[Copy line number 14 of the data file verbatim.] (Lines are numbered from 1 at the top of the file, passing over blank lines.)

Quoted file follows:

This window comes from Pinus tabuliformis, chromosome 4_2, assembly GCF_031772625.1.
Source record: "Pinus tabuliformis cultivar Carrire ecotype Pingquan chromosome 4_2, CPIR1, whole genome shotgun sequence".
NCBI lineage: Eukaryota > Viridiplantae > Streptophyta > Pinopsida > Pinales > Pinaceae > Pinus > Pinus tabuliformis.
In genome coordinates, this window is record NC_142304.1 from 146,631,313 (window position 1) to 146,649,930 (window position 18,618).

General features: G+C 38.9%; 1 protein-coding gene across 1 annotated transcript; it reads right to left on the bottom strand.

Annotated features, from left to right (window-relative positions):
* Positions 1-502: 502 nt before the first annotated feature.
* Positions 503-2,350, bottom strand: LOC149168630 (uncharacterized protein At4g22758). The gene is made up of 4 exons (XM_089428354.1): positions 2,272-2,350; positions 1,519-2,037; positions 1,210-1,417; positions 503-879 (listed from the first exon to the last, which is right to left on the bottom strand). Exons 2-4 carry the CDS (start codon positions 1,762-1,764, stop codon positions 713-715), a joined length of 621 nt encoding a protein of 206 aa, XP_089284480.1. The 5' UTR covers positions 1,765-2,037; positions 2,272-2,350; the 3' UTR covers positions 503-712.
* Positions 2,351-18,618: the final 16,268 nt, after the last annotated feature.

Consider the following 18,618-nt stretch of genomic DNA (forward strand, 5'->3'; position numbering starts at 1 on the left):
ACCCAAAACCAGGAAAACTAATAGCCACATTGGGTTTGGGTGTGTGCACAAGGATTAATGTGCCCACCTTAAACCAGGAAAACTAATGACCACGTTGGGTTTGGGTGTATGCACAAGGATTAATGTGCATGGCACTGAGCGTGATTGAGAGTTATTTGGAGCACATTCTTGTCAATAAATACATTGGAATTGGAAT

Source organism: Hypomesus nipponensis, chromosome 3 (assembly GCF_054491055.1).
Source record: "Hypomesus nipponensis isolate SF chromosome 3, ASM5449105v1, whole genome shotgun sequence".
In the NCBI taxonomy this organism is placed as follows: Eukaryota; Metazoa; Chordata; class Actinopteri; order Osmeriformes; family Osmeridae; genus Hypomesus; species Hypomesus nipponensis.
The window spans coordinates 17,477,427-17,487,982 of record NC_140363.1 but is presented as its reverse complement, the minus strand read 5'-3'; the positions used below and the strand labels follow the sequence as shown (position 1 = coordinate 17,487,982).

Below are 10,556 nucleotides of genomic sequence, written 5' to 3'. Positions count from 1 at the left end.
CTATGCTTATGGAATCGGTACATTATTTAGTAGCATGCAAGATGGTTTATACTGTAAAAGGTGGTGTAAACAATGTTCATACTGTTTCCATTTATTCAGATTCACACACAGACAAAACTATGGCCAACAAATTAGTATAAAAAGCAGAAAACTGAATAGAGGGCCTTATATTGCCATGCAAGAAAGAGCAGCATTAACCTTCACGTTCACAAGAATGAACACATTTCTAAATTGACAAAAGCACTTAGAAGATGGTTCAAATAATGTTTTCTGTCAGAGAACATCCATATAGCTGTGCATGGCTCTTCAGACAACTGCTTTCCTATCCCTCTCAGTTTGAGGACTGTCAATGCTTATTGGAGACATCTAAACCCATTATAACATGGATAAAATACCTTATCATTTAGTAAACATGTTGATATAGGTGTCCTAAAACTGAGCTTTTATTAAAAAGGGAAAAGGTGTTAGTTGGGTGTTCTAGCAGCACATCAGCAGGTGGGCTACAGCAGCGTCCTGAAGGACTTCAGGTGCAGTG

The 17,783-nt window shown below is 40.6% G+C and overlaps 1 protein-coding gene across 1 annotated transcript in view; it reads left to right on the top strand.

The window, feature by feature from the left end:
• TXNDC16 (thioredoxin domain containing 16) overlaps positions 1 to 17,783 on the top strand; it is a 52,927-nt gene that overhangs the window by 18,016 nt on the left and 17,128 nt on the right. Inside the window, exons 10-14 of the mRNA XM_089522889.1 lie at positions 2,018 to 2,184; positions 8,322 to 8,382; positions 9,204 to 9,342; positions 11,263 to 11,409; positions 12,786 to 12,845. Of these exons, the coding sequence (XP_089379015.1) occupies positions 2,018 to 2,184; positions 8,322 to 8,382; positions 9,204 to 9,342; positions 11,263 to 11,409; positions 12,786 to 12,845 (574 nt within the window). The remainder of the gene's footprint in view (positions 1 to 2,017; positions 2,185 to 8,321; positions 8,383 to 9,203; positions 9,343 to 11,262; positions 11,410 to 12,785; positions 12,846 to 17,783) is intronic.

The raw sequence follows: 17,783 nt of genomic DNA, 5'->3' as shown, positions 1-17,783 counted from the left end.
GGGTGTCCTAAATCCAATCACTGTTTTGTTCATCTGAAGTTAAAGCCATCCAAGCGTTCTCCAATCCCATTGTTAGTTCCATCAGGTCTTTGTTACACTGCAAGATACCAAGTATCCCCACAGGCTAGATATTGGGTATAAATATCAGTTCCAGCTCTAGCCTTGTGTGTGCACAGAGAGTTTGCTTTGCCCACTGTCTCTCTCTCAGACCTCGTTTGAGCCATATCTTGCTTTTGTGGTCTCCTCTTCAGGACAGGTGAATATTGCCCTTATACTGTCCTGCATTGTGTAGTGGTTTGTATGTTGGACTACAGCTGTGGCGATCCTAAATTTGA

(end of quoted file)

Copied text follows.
In the NCBI taxonomy this organism is placed as follows: Eukaryota; Metazoa; Chordata; class Actinopteri; order Osmeriformes; family Osmeridae; genus Hypomesus; species Hypomesus nipponensis.